Originally Posted by galaxy flyer View Post
As I was told, "we used to go to Rhodesia to see the ruins of Zimbabwe; now we go to Zimbabwe to see the ruins of Rhodesia".

GF
Crossing Lake Kyle on a (sort of) ferry was quite an experience en route to those ruins.

Last went there in 1972 so I'm sure it is unrecognizable now but was so pleasant then.
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Old 15th Jul 2017, 05:39   #13 (permalink)
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Image Gear.....some interesting and salient comments in respect of the country so you obviously know what you're talking about, which makes you a rarity here on JB.

I therefore wonder if you've ever heard of my late Uncle, Lloyd Watkins, at all ?..I've mentioned him before, he was a well known and respected wild life vet, gets a mention in the book "Okavango" in fact, who was the number two on "Operation Noah", but who rarely gets a mention.

He saw the light a long time before matters started to escalate in the period under discussion and went on his travels to avoid them, but declined to go to S.A. before returning to the UK for his final years, which, sadly, weren't that many.
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Old 15th Jul 2017, 08:08   #14 (permalink)
 
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There was a roof mounted device which had multiple shot gun barrels mounted radially like a cart wheel and was activated by pulling a chain hanging down inside the vehicle. Perhaps a search on Google images would be worth a try.
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Old 15th Jul 2017, 09:03   #15 (permalink)
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Wholigan, those pictures are exactly what I need, thanks. Metro man, Google searches and Youtube searches all failed to provide a picture.

Quote:
For the majority of the inhabitants, is Africa a better place to live than when under colonial white rule?
This was a question that I was going to ask. After 16 years around the continent, I never returned to Africa after 1988 so don't know what has happened recently but for every African country that I knew (many) everything deteriorated after independence not due to the raping by the Colonials but by the greed and corruption associated with those who assumed power.
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Old 15th Jul 2017, 20:29   #16 (permalink)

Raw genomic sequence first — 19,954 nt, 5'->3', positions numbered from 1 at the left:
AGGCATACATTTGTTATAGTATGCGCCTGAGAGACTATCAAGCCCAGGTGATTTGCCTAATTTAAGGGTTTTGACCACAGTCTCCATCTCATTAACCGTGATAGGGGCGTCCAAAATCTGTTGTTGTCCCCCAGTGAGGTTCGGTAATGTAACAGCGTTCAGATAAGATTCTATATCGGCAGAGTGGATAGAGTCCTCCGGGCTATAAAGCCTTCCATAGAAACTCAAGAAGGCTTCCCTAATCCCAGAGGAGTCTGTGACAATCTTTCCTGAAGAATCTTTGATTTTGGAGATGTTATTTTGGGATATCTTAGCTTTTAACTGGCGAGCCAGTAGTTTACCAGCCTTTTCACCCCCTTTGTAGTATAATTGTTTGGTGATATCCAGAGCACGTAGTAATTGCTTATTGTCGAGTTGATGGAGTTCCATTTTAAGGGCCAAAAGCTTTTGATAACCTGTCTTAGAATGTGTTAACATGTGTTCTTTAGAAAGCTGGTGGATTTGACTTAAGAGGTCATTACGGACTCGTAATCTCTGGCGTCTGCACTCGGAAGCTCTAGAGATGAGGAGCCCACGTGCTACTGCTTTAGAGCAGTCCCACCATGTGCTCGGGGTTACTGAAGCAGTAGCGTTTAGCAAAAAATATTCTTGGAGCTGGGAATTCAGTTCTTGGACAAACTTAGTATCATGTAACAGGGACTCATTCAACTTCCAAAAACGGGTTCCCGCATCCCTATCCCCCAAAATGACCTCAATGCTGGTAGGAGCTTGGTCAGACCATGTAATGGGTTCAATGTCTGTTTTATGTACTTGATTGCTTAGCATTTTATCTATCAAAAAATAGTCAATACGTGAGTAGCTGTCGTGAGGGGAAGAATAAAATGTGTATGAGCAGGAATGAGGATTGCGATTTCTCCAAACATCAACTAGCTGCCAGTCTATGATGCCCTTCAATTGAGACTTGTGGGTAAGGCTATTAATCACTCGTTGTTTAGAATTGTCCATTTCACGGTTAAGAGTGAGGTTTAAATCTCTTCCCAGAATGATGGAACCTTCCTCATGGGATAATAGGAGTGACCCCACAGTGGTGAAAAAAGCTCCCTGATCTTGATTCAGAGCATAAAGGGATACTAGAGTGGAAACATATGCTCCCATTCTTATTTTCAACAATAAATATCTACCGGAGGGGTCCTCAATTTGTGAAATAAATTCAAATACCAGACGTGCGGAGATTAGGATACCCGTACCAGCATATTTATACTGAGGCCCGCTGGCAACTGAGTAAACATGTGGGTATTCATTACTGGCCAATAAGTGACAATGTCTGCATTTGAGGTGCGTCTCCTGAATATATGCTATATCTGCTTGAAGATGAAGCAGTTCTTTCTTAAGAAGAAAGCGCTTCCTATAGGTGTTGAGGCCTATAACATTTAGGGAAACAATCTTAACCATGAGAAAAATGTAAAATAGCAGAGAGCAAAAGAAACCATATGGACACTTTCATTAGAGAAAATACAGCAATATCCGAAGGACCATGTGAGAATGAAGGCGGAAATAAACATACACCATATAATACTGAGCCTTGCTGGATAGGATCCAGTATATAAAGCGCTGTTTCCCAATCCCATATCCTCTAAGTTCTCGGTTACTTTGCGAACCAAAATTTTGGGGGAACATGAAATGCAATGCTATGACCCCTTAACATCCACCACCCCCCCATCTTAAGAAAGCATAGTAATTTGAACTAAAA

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For the majority of the inhabitants, is Africa a better place to live than when under colonial white rule?

Had a chuckle in the car the other day. The radio was on and Stevie Wonder's "master blaster" was playing, which contains the lyric "peace has come to Zimbabwe". Wonder what Wonder thinks about that now.
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Old 15th Jul 2017, 23:47   #17 (permalink)
 
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Winds of Destruction by Group Captain PJH Petter-Bowyer is one of the best military aviation books I have ever read, it chronicles the Rhodesian bush war from the aviation perspective including the creation of new weapons such as the "Alpha Bomb".

PB (as he is better known) also describes the political situation as Rhodesia slowly fades, at one point I seem to recall that 80% of GDP was going on defense spending.

Rhodesia was the one bright shining light of what could be achieved in Africa, and in the early 1970s it must have been a wonderful place to live. Today it is in chaos. Just my personal opinion.
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Old 16th Jul 2017, 01:46   #18 (permalink)
 
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Ages ago.....my Cousin tried to convince me to partner with him in a Tobacco Farm in Rhodesia.

We did some research and decided the situation was not looking very good long term.

I almost wound up flying helicopters for the Rhodesian Air Force....and have always regretted not accepting the offered position as they seemed to be very serious in how they went about business.

No telling how that would have turned out.
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Old 16th Jul 2017, 02:51   #19 (permalink)
 
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Living in Zimbabwe today is like having a terminal illness, nothing to look forward to and knowing things are only going to keep getting worse.

Everything that could possibly be messed up has been, living standards have deteriorated to 1950s level. Even when Rhodesia was on its knees at the end of the 1970s through war, drought and sanctions, it was still better off than Zimbabwe is today after nearly 40 years of majority rule and billions of dollars of aid money.

Things that would have been unthinkable with Ian Smith in charge, such as cholera outbreaks in urban centres, water outages, and power cuts have become the new norm. One of the few things guaranteed to be working is roadblocks every few km with traffic police extorting money from motorists.

The currency is worthless, having experienced the second highest rate of inflation in history it was replaced by the US$ and even that is in short supply.

Almost anyone in a position to emigrate has left.

There was a bumper sticker which said "No farmers, No future" never a truer word said.
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Old 16th Jul 2017, 10:40   #20 (permalink)
 
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While working as a young 'hour builder' at Propeller Centre at Wonderboom airport in Pretoria, we had a visit from a Zimbabwean farmer in his V- tailed Bonanza. It had hard points under both wings for attaching machine guns and a hole in the cabin floor with a pipe in it for dropping hand grenades through!